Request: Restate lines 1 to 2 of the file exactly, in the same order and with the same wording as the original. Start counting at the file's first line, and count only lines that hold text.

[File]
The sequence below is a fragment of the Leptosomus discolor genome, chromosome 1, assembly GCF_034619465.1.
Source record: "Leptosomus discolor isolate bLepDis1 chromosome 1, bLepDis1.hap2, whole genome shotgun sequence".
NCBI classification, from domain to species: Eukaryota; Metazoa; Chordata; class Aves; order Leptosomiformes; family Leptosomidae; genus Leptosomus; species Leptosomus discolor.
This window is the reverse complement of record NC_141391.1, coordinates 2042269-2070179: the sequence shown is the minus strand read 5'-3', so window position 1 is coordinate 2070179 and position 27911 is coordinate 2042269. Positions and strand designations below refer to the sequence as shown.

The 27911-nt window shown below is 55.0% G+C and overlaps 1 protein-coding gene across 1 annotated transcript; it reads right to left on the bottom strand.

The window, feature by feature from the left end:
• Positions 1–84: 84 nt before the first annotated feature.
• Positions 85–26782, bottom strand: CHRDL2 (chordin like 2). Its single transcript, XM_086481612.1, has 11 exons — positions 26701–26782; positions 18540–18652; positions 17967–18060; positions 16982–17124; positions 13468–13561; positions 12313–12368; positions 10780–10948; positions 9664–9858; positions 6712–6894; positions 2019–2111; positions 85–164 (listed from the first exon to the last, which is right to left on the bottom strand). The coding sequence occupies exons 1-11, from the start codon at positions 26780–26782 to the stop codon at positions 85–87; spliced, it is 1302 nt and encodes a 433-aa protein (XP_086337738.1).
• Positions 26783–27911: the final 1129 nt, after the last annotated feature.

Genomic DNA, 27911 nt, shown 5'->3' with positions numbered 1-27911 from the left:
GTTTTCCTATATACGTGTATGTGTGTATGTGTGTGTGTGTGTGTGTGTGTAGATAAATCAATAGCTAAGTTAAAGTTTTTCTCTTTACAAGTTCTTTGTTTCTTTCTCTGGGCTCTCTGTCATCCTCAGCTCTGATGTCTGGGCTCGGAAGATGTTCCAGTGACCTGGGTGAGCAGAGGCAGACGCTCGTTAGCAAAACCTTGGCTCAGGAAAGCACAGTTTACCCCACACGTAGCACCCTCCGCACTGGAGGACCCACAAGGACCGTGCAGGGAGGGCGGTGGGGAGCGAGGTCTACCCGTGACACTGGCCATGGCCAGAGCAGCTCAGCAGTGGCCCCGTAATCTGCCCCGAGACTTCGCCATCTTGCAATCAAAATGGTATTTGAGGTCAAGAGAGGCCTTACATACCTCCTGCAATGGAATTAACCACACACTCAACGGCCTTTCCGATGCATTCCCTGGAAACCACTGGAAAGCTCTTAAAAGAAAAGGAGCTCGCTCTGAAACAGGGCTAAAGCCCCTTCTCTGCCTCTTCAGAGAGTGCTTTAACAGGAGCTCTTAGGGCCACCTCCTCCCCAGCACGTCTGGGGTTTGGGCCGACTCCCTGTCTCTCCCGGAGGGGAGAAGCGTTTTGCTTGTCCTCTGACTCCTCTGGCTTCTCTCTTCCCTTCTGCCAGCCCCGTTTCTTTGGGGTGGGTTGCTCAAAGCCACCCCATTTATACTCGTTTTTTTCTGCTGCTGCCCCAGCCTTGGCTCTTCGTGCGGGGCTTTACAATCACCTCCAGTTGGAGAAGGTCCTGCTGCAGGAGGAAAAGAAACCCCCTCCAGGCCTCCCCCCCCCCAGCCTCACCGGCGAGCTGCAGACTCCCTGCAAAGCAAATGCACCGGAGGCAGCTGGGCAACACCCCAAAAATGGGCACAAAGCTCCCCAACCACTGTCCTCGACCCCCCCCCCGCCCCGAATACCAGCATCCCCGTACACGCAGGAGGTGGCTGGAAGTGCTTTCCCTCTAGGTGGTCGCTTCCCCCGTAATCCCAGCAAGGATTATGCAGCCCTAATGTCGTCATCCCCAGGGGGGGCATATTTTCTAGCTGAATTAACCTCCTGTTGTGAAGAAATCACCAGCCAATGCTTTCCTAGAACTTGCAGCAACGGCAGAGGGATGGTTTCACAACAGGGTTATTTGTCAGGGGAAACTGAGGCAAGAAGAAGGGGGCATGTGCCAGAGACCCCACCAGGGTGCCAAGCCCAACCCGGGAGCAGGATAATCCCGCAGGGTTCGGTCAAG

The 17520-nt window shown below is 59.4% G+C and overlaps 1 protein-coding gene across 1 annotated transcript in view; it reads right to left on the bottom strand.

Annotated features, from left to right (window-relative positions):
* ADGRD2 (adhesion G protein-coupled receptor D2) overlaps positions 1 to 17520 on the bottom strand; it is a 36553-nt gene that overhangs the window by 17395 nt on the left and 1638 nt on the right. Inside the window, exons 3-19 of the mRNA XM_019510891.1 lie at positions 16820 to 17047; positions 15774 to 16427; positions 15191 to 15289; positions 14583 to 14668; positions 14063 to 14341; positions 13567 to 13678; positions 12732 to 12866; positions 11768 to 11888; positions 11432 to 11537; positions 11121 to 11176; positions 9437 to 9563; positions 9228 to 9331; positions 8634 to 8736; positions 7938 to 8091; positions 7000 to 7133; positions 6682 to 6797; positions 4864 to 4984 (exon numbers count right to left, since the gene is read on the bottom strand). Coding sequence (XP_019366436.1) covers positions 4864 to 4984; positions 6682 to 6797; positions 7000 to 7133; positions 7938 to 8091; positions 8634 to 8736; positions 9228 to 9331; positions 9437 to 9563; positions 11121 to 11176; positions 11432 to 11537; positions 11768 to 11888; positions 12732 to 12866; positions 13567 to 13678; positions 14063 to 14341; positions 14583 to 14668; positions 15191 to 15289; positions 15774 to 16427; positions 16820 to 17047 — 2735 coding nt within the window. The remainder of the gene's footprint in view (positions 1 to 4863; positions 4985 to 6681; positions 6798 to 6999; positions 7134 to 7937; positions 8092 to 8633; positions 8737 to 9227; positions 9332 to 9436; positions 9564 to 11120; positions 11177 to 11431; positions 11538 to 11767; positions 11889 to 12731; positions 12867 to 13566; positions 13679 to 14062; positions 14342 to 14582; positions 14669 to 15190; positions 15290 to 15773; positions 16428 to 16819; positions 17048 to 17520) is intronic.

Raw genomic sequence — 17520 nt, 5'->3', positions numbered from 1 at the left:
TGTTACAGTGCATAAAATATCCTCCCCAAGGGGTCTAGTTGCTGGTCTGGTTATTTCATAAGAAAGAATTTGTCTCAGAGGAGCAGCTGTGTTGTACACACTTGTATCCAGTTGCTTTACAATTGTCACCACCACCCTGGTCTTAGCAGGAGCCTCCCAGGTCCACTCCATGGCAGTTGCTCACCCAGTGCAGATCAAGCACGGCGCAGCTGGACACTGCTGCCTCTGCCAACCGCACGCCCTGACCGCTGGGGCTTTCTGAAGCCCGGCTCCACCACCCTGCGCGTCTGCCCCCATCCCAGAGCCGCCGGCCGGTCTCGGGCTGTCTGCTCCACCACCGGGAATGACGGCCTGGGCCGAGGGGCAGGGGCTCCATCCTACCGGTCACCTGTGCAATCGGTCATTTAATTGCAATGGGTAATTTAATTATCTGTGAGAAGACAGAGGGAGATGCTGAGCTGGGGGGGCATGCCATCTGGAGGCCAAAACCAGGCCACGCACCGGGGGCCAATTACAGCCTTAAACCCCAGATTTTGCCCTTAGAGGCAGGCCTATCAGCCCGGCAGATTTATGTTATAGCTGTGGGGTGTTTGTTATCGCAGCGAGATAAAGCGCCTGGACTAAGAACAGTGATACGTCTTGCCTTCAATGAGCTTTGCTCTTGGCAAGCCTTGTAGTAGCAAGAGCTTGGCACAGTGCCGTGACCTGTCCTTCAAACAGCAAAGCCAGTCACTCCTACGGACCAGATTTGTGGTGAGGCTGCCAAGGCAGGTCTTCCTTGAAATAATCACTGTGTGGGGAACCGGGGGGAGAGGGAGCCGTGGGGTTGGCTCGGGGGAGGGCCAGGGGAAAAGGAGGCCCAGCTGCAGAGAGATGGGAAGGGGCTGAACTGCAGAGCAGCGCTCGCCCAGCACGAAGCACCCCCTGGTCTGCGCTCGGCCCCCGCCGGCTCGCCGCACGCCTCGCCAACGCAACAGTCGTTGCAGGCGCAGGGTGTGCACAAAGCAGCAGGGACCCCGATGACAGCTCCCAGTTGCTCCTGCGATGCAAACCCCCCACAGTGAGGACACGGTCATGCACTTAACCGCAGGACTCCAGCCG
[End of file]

The sequence below is a fragment of the Leptosomus discolor genome, chromosome 1, assembly GCF_034619465.1.
Source record: "Leptosomus discolor isolate bLepDis1 chromosome 1, bLepDis1.hap2, whole genome shotgun sequence".